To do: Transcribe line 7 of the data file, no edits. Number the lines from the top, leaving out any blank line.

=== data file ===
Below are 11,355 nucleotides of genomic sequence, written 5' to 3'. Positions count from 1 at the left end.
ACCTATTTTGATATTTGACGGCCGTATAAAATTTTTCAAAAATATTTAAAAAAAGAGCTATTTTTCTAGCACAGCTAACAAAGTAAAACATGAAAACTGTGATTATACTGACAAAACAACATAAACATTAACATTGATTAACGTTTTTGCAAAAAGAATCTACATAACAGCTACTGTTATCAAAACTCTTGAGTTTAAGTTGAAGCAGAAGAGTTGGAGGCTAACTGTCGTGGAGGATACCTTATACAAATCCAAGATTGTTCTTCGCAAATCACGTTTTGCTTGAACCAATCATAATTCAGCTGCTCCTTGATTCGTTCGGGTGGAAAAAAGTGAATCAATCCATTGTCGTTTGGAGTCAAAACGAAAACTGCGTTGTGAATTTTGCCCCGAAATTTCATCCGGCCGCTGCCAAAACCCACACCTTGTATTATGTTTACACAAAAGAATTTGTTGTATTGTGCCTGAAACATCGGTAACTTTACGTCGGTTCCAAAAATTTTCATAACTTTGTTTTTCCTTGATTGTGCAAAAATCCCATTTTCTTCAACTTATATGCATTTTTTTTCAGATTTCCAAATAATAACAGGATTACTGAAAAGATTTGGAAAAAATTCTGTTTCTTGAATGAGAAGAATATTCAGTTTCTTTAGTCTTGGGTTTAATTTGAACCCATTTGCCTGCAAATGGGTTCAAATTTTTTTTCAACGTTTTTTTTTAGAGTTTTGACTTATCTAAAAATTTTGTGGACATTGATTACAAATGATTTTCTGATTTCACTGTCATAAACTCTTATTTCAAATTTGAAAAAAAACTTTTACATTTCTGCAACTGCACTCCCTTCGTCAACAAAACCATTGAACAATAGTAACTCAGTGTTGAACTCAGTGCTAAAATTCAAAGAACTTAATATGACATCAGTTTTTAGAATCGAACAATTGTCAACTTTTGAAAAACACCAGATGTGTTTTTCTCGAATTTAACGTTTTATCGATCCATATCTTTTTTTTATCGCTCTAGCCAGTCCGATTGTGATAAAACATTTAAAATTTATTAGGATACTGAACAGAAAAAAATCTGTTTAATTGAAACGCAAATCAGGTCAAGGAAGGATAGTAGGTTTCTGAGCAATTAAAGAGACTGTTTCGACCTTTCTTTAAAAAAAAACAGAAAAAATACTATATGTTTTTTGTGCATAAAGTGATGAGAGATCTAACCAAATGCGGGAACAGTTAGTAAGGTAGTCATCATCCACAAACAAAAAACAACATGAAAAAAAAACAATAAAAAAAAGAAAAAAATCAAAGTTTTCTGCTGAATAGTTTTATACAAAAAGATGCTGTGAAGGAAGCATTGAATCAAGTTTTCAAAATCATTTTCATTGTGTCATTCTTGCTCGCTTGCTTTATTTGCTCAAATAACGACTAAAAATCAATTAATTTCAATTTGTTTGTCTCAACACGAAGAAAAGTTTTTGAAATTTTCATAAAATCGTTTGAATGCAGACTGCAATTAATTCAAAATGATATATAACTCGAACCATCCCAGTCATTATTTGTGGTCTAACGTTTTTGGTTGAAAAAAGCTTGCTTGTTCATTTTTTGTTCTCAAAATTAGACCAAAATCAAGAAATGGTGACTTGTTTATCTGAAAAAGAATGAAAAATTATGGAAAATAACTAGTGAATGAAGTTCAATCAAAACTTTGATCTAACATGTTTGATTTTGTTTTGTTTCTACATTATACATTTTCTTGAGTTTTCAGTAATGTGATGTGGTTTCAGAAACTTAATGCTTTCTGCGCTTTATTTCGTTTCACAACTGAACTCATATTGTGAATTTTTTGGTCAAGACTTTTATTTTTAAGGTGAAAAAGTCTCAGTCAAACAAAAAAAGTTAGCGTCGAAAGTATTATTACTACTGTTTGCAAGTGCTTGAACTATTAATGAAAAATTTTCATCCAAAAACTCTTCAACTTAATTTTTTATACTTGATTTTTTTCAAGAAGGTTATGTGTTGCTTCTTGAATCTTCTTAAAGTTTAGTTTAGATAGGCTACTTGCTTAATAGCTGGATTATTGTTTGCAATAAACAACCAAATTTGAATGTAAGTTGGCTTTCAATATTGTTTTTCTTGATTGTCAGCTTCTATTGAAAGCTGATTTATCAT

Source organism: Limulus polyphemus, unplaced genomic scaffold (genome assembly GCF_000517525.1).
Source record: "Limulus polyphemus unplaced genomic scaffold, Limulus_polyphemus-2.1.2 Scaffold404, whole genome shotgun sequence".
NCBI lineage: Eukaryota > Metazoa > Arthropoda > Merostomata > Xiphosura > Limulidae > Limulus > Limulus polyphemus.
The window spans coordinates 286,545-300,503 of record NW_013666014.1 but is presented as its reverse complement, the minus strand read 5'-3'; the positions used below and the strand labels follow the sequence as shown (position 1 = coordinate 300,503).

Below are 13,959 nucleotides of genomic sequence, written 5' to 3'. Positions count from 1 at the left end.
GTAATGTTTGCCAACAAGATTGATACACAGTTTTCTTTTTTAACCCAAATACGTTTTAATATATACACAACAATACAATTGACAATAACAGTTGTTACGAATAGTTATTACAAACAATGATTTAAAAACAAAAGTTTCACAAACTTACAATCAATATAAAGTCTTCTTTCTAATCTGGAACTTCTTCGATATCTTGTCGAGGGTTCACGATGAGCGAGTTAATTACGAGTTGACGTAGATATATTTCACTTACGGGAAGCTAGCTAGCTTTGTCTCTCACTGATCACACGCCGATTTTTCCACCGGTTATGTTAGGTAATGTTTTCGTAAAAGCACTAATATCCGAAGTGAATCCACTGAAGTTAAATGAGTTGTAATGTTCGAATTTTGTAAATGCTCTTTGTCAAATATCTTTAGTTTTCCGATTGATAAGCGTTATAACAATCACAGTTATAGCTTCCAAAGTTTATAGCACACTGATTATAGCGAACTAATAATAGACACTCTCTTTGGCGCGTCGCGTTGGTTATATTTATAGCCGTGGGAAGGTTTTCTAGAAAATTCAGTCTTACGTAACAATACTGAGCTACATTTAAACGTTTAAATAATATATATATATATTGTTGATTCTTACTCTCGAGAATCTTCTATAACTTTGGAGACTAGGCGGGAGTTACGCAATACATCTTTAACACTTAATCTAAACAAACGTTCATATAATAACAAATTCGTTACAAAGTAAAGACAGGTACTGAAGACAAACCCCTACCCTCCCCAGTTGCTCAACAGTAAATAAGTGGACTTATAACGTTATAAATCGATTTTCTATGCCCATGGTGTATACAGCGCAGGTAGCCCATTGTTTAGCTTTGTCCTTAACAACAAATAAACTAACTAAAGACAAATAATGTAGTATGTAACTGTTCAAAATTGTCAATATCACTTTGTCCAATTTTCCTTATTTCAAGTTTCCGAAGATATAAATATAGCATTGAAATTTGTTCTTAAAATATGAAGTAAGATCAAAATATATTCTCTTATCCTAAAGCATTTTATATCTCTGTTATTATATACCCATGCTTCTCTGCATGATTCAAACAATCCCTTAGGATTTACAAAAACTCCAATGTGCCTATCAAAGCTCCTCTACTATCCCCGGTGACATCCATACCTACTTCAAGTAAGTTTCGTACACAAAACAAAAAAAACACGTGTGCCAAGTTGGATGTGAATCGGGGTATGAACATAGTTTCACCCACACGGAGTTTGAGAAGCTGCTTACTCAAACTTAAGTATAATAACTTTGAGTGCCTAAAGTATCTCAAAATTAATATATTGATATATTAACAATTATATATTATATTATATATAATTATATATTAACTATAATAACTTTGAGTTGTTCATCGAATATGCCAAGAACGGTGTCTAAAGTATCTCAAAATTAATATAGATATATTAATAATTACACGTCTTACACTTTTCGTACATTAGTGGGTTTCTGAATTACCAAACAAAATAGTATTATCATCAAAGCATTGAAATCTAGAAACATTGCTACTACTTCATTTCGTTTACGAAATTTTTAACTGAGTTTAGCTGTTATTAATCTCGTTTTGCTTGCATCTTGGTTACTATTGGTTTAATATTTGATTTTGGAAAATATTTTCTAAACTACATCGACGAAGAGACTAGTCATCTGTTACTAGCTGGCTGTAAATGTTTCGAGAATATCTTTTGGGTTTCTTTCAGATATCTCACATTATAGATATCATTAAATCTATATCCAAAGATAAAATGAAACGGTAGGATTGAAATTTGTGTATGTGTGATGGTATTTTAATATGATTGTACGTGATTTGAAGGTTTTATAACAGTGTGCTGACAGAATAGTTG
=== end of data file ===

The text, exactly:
Below are 13,959 nucleotides of genomic sequence, written 5' to 3'. Positions count from 1 at the left end.